Avatar’s James Cameron told [Deadline] recently. "Now, you’ve got people quickly converting movies from 2D to 3D, which is not what we did. They’re expecting the same result, when in fact they will probably work against the adoption of 3D because they’ll be putting out an inferior product.”According to the article, the cost of the conversion is not minor with an average cost of $100,000 per minute. Assuming TF3 is around 140 minutes (like previous films) that means an additional $14 million at least. With the 3D format on the cusp of going mainstream with 3D TVs, 3D Blu-ray and even portable video games (just announced Nintendo 3DS) it seems the studios are determined to use it to eke out every dollar possible.
“I shoot complicated stuff, I put real elements into action scenes and honestly, I am not sold right now on the conversion process,” says Michael Bay. Paramount and DreamWorks are pressuring him to allow Transformers 3 to be dimensional-ized after the fact, because there simply isn’t enough time to shoot with 3D camera and post the film between now and its July 1, 2011 release date.
Bay investigated shooting at least some Transformers 3 footage with 3D cameras, but found them too heavy and cumbersome for the fast pace action scenes he shoots. Bay feels the process of sending out 2D film for 3D conversion is more problematic and pricey than studios are admitting. Too often, companies selling 3D retrofitting services arrive with a sharp demo reel, but leave with a deer-in-the-headlights look when Bay gives them his own footage to convert, on a tight deadline.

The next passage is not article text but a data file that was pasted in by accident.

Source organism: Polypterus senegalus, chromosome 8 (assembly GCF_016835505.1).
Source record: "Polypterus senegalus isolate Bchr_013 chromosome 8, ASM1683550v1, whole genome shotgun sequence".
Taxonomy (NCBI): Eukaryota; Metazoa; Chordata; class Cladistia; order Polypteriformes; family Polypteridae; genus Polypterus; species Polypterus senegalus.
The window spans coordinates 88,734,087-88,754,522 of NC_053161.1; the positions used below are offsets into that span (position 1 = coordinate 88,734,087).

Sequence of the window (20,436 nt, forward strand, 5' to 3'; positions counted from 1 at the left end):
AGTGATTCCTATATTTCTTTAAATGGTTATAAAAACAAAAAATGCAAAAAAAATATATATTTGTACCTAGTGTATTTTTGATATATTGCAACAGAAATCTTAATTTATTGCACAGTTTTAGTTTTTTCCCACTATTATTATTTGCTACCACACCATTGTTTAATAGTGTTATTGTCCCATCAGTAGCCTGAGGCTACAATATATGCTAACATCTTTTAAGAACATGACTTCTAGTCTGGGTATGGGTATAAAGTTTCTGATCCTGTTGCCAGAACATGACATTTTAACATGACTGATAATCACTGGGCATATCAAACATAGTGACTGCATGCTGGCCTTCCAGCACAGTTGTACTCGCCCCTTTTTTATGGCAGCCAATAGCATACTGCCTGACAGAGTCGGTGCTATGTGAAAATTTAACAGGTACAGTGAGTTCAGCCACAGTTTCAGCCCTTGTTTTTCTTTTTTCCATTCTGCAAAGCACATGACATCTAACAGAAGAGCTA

“I am trying to be sold, and some companies are still working on the shots I gave them,” Bay said. “Right now, it looks like fake 3D, with layers that are very apparent. You go to the screening room, you are hoping to be thrilled, and you’re thinking, huh, this kind of sucks. People can say whatever they want about my movies, but they are technically precise, and if this isn’t going to be excellent, I don’t want to do it. And it is my choice.”
Said Bay: “I’m used to having the A-team working on my films, and I’m going to hand it over to the D-team, have it shipped to India and hope for the best? This conversion process is always going to be inferior to shooting in real 3D. Studios might be willing to sacrifice the look and use the gimmick to make $3 more a ticket, but I’m not. Avatar took four years. You can’t just shit out a 3D movie. I’m saying, the jury is still out.”
“This is another example of Hollywood getting it wrong,” Cameron said. “Sony says, we’re doing Spider-Man in 3D.’ The director doesn’t say, `Hey, I want to make the movie in 3D.’ The studio says, `You want to direct this movie? You’re doing it in 3D, motherfucker!' That’s not how it should be. I’ve tried for the last seven years to get filmmakers excited, and they all hung back while Pixar and DreamWorks did animation and me and a couple others did live action. We prove the point, and now filmmakers are being told to make their movies in 3D.”
Avatar does prove that if a film plans on it, a CGI heavy action film can be made but Transformers 3 simply doesn't have that kind of time with 15 months to get a completed product out. My understanding is the conversion process takes about 3 months. That means that Bay, ILM and Digital Domain would have to have a completed film by March of next year to meet the July 1st, 2011 release date. Considering that both TF1 and 2 were being tweaked quite literally past the world premiere, I don't think it is feasible in the time frame provided. Of course if you throw enough money at a problem, time becomes less of an issue, but is Paramount willing to make that kind of commitment for box office results that currently only have two data sets (Avatar and Alice), one of which was an unlikely to be repeated phenomenon?